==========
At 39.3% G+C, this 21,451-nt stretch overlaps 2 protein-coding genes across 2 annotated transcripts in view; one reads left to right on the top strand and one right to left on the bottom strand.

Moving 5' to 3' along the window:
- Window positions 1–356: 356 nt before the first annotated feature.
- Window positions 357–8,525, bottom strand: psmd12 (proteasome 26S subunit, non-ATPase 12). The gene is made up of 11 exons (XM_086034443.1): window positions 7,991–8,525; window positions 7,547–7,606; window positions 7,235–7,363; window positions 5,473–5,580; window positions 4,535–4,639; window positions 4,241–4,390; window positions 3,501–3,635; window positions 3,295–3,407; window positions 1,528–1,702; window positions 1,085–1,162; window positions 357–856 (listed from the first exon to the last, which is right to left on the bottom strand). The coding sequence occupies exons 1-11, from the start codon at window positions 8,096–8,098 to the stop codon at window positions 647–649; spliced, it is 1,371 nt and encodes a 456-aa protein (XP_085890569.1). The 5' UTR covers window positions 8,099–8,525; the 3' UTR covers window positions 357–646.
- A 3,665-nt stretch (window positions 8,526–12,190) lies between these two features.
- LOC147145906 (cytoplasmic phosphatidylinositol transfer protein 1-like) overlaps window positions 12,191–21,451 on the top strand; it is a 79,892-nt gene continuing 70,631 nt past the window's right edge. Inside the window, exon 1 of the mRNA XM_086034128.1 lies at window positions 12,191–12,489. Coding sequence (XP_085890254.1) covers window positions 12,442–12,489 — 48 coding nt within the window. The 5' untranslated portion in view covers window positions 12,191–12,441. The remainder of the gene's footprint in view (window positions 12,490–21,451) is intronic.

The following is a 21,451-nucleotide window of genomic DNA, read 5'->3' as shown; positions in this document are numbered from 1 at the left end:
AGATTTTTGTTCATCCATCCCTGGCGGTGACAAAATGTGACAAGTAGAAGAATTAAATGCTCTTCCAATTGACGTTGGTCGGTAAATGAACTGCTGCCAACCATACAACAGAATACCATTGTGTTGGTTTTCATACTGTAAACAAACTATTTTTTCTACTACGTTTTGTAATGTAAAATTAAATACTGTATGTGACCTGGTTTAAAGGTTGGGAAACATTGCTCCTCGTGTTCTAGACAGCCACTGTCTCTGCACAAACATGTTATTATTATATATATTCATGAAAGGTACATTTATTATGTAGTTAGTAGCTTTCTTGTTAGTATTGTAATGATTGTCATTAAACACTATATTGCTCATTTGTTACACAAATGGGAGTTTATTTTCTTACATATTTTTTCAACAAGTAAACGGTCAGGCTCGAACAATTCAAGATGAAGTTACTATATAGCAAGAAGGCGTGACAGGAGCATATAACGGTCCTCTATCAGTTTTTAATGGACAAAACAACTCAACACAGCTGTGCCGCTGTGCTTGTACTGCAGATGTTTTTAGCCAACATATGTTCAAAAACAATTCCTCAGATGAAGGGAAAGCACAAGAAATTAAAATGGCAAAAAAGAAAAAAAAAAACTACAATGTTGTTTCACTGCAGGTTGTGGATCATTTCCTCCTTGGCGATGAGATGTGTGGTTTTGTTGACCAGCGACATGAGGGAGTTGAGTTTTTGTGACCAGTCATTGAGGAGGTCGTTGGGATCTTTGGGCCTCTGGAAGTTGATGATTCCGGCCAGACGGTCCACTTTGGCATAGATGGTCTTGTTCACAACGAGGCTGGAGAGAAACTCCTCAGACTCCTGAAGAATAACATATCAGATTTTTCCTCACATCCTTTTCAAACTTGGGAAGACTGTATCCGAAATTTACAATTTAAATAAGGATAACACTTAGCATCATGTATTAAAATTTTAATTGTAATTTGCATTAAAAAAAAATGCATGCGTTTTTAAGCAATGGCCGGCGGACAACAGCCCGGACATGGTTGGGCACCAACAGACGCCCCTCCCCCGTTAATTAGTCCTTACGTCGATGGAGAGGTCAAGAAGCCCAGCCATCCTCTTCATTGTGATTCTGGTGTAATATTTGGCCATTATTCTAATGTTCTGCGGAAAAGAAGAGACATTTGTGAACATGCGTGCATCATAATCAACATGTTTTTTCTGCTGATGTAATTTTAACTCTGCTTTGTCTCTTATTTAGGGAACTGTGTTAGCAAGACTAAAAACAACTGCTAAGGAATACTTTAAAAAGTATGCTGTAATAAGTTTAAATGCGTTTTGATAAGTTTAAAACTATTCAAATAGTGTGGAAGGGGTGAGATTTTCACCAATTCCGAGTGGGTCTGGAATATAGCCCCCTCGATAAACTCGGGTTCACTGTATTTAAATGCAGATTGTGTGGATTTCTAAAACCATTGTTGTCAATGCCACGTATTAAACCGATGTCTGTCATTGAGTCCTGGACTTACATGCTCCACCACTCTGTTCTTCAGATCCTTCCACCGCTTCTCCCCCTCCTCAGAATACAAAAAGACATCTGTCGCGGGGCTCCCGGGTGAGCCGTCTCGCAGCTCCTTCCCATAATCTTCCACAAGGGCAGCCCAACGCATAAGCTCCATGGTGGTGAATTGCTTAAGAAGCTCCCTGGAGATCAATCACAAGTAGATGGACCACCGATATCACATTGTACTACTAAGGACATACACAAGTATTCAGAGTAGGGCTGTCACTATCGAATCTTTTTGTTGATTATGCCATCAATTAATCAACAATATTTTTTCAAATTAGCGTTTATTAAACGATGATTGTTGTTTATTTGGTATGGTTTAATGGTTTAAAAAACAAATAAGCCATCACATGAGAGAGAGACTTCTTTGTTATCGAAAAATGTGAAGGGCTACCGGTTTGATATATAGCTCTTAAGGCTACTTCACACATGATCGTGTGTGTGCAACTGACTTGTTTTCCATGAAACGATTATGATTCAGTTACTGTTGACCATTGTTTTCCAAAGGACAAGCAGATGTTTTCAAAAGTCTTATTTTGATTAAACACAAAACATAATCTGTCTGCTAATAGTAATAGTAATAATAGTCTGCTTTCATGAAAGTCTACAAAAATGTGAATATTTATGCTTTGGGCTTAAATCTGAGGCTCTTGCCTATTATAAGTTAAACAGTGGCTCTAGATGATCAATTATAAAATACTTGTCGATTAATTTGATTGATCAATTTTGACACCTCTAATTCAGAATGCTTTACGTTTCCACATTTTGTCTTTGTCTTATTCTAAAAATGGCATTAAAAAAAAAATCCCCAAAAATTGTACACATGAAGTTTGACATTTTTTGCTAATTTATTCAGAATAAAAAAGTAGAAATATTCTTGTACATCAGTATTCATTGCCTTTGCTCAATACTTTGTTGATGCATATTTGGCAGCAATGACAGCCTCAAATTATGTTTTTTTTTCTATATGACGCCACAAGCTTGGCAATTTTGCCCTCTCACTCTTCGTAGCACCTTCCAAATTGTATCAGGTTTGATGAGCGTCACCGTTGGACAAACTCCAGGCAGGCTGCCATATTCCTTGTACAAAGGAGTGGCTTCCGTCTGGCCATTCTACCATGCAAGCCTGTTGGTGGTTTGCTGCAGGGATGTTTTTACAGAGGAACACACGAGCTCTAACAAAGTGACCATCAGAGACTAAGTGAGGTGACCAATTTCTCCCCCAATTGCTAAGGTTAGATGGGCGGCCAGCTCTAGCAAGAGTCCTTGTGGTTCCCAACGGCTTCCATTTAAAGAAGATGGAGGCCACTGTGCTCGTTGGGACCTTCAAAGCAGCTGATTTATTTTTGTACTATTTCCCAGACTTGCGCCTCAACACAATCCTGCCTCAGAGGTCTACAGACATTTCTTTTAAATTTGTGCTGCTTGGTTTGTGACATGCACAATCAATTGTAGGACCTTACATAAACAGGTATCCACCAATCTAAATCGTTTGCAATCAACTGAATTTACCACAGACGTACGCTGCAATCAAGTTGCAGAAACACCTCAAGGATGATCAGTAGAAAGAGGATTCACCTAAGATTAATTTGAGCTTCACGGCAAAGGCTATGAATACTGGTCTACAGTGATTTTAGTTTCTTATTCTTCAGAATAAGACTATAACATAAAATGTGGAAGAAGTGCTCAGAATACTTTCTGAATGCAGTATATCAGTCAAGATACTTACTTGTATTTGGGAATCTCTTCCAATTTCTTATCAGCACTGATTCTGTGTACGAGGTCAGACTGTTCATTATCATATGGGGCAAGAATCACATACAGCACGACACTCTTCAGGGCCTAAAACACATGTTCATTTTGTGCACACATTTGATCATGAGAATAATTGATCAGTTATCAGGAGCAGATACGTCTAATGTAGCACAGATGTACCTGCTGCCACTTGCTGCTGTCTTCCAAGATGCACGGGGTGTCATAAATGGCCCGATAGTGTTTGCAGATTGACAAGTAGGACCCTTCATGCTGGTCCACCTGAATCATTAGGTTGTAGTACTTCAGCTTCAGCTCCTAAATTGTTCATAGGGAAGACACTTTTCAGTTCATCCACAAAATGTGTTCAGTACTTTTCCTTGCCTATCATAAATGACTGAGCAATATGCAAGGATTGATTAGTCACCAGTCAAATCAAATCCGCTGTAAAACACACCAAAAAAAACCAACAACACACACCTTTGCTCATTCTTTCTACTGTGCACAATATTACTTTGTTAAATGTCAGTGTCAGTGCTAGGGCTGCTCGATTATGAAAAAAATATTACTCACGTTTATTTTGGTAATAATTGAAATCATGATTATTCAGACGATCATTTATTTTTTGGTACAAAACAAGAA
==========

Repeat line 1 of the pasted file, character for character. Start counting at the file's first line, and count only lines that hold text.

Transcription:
At 39.3% G+C, this 21,451-nt stretch overlaps 2 protein-coding genes across 2 annotated transcripts in view; one reads left to right on the top strand and one right to left on the bottom strand.